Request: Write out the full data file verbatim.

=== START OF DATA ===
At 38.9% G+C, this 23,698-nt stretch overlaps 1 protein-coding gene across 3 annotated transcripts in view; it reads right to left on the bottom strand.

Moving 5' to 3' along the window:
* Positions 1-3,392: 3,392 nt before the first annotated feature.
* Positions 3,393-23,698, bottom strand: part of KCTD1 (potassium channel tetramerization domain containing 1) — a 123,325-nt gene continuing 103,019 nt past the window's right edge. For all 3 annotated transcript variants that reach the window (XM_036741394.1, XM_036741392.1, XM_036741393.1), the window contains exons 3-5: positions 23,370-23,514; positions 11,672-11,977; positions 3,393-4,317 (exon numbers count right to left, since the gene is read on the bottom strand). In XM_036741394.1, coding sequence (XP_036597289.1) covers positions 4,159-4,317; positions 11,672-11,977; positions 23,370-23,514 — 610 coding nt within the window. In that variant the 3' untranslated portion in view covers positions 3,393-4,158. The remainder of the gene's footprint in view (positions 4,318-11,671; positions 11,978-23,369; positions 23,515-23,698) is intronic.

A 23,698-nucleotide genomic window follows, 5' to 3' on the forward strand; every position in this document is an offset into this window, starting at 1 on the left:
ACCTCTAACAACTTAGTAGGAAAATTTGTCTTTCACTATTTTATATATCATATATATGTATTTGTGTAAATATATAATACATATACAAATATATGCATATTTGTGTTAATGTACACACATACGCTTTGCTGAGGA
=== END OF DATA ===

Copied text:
At 38.9% G+C, this 23,698-nt stretch overlaps 1 protein-coding gene across 3 annotated transcripts in view; it reads right to left on the bottom strand.

Moving 5' to 3' along the window:
* Positions 1-3,392: 3,392 nt before the first annotated feature.
* Positions 3,393-23,698, bottom strand: part of KCTD1 (potassium channel tetramerization domain containing 1) — a 123,325-nt gene continuing 103,019 nt past the window's right edge. For all 3 annotated transcript variants that reach the window (XM_036741394.1, XM_036741392.1, XM_036741393.1), the window contains exons 3-5: positions 23,370-23,514; positions 11,672-11,977; positions 3,393-4,317 (exon numbers count right to left, since the gene is read on the bottom strand). In XM_036741394.1, coding sequence (XP_036597289.1) covers positions 4,159-4,317; positions 11,672-11,977; positions 23,370-23,514 — 610 coding nt within the window. In that variant the 3' untranslated portion in view covers positions 3,393-4,158. The remainder of the gene's footprint in view (positions 4,318-11,671; positions 11,978-23,369; positions 23,515-23,698) is intronic.

A 23,698-nucleotide genomic window follows, 5' to 3' on the forward strand; every position in this document is an offset into this window, starting at 1 on the left:
ACCTCTAACAACTTAGTAGGAAAATTTGTCTTTCACTATTTTATATATCATATATATGTATTTGTGTAAATATATAATACATATACAAATATATGCATATTTGTGTTAATGTACACACATACGCTTTGCTGAGGA